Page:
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Ironic tourism

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Wednesday, Nov 7, 2007

The Economist had a brief piece about tourism in North Korea that wanted to do the classic journalistic move of mocking the thing its reporting on and those who would care about it while validating at the same time the inherent interest of the thing being dismissed by bothering to publish a story about it at all.


Global capitalism has worked many wonders, but where in the free world can one see 10,000 children dancing in synchronisation, dressed as eggs? Such weirdness makes North Korea, a basket-case state, a must for a certain sort of backpacker.


This image helps give a sense of what they’re talking about:


Now, I’ll admit to being that sort of backpacker in my imagination, and I know I shouldn’t be; it doesn’t do to be snickering at totalitarian regimes as if these egg dances are the worst indignities the people who suffer under them have to endure. It’s easy to laugh and forget about the starvation, surveillance, deprivation, fear of random imprisonment and ceaseless propaganda that makes life a cynical grind. It’s easy to want to commodify that experience and consume it from a far:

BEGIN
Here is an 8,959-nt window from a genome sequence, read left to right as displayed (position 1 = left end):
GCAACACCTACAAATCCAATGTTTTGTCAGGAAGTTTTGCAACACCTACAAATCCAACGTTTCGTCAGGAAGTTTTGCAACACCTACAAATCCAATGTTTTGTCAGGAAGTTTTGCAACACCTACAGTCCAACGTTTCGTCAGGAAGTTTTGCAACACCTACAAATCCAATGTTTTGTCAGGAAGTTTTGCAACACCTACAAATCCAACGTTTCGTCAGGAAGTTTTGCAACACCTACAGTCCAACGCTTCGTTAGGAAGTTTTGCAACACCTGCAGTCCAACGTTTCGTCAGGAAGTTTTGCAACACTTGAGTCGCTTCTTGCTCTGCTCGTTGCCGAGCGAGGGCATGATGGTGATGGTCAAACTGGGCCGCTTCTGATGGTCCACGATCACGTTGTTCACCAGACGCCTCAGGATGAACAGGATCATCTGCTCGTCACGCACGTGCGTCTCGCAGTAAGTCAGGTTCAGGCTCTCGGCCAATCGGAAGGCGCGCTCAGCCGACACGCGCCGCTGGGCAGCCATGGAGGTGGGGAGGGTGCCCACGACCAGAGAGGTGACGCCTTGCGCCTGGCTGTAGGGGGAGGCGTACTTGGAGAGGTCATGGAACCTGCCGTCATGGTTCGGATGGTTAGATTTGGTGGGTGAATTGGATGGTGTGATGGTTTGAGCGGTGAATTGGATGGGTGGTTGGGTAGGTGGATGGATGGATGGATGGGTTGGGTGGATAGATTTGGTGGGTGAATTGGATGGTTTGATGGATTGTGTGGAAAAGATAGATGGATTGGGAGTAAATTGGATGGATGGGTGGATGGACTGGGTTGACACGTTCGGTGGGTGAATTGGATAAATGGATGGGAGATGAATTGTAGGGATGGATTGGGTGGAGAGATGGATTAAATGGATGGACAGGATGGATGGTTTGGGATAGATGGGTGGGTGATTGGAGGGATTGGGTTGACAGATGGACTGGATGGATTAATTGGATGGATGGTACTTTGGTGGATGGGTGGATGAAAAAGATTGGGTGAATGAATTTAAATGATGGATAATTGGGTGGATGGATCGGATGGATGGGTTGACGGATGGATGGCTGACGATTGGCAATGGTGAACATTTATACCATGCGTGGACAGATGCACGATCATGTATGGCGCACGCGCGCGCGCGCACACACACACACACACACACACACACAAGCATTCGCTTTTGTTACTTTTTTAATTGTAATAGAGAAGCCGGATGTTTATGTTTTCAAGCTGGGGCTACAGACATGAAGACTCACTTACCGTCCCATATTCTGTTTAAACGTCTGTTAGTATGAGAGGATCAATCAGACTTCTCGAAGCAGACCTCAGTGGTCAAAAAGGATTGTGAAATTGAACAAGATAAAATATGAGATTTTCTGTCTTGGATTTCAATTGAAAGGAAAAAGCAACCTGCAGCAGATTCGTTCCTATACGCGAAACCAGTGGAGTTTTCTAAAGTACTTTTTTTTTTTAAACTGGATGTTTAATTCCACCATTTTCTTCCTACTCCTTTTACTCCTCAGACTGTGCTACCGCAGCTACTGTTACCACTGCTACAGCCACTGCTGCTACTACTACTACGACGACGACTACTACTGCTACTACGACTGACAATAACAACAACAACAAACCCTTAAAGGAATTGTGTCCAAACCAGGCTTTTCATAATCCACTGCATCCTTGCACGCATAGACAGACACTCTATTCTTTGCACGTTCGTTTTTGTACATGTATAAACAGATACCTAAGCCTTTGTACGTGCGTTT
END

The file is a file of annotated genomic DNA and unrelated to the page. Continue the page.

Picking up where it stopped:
It seems that the tourist board realises the ironic appeal of such things: painted replicas of some of the most over-the-top bits of propaganda are for sale, and a post office does a roaring trade in stamps depicting mighty fists crushing Western imperialist aggressors.



Those are some grim souvenirs when you think about it; what makes them kitschy for their target market is the fact that they are imposed on the miserable people who are not free to laugh at them. Owning such propaganda items as an American is a way of consuming our own freedom as a gloating entitlement, a way of celebrating it to the degree that it comes at the expense of others. Look at us, we’re free to laugh at the emblems you must fear. Ha-ha.


Still, I enjoy reading this kind of article, imaging myself as the correspondent staring out the window of the “Alcatraz of fun” where Western tourists are consigned during the Mass Games and idly contemplating with great detachment the economic misery of others. I imagine this would make me feel more alive, like I was less living in a bubble of prosperity, preoccupied by small-scale personal issues. Maybe the sight of such misery would blot out awareness of any such personal problems; this might be the appeal of this kind of magazine article, for that matter.

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